5 Ways to Improve Employee Morale to Prevent Turnover

Turnover can be destructive to both the morale of your other employees and your bottom line. Training new people is expensive. Money walks out the door each time a fully trained employee leaves. Consider the tips below to keep your team happy and engaged.

1. Offer Flexibility

Be diligent about posting the work schedule on the same day, and if possible, at the same time each week. There are many people struggling to keep more than one job, and posting a late schedule can be incredibly disruptive to their lives.

Allow your employees the option to trade with approval. While you may need to prevent employees from going over 40 hours a week, be prepared to let them front-load their hours or take on more than 8 hours per day if they can do so effectively.

2. Pay the Going Rate

For many young employees, high rent rates have made working just one job almost impossible. If you want to be the employer who gets their best effort and greatest dedication, you will need to pay the going rate.

Keep an eye on the local rental markets. If the going rate for a studio apartment goes up each month, you may need to consider bumping up your rate of pay to keep your employees happy. When your employees don’t have to work multiple jobs or find another job to make ends meet, your office will experience less turnover.

3. Celebrate Promotions

Celebrate each step your employees take on their employment journey. Make note of the end of their first week. If you have a steady employee who is ready to move to management, raise a fuss and make note of their achievement! Having happy, skilled employees who know their jobs is often the best way to keep your customers happy.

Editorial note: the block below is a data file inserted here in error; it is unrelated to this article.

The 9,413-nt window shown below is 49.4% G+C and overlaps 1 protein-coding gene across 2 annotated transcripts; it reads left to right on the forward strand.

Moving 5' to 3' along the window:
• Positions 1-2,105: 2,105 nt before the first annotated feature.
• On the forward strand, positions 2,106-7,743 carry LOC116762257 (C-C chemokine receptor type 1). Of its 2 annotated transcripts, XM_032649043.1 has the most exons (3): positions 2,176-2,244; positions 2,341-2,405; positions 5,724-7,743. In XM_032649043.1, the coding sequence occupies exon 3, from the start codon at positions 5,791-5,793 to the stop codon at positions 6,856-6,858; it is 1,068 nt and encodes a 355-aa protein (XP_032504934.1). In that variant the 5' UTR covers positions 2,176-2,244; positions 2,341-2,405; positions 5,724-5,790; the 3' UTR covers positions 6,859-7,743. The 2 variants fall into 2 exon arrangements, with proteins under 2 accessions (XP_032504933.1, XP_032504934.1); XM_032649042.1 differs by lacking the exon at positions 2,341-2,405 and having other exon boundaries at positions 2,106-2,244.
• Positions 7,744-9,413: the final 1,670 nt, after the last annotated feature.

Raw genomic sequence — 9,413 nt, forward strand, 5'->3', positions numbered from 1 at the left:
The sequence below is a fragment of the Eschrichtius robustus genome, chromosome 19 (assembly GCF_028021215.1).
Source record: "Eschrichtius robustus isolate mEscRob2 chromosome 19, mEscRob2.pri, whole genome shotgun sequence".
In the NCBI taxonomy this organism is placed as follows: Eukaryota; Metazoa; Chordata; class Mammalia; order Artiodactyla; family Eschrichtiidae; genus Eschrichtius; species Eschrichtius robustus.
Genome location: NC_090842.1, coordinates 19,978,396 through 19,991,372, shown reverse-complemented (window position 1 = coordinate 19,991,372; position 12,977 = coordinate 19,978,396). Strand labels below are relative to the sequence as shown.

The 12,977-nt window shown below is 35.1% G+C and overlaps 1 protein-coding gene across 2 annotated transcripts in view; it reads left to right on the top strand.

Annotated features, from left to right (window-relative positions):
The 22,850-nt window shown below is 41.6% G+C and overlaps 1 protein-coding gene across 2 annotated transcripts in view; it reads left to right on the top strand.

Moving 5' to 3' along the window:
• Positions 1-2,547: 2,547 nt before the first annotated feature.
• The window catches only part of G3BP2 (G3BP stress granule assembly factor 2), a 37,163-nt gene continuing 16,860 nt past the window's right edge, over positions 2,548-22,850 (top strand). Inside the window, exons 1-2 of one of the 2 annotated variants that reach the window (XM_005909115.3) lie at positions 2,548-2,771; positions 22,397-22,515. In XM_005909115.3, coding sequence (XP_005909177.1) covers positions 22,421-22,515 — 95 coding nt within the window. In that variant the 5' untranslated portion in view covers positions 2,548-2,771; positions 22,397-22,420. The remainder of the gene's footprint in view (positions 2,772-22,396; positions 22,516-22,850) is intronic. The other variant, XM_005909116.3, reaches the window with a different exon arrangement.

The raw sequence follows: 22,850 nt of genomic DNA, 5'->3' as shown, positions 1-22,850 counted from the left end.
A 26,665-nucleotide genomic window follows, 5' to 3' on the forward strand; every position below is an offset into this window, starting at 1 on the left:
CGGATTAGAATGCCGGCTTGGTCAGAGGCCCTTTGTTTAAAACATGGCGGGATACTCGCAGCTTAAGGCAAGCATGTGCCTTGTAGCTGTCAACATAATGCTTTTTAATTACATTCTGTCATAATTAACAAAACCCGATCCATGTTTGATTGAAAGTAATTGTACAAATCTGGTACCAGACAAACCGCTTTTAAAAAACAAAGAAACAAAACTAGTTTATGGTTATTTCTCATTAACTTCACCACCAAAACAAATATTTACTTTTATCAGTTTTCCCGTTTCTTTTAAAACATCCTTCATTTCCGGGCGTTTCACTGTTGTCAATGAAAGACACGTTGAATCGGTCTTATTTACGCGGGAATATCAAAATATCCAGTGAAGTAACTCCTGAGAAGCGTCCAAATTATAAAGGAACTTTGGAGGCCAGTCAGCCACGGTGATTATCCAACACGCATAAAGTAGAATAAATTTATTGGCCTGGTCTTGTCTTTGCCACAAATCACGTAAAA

4. Reward Your Trainers

Find the teachers in your current employ and put them to work training others. It’s one thing to know your job and quite another to teach the necessary skills to another person.

Once you have skilled trainers on your staff, do your best to advance and reward them. Such rewards may include more autonomy on the job, more money, and greater opportunities to change up their schedule

Be aware that not all teachers are good leaders. Just because you have a good trainer doesn’t mean they’re interested in supervising or leading shifts. Do your best to be sensitive to these needs.

5. Protect Your Employees

Grumpy customers can sap the energy of your staff. If you have a guest who is becoming unpleasant, step in. Sometimes being the boss means taking the heat when a customer becomes verbally unpleasant or difficult.

Your employees will note when you step up for them. You will increase their loyalty to you and lift their morale when they know that you have their back.

Skilled employees are to be valued. Whether they’re making sandwiches or manufacturing widgets, morale is about feeling connected and being appreciated for your expertise. By celebrating the skills of your employees, you can build a strong team of reliable workers.

Brett Sartorial

Brett is a business journalist with a focus on corporate strategy and leadership. With over 15 years of experience covering the corporate world, Brett has a reputation for being a knowledgeable, analytical and insightful journalist. He has a deep understanding of the business strategies and leadership principles that drive the world's most successful companies, and is able to explain them in a clear and compelling way. Throughout his career, Brett has interviewed some of the most influential business leaders and has covered major business events such as the World Economic Forum and the Davos. He is also a regular contributor to leading business publications and has won several awards for his work.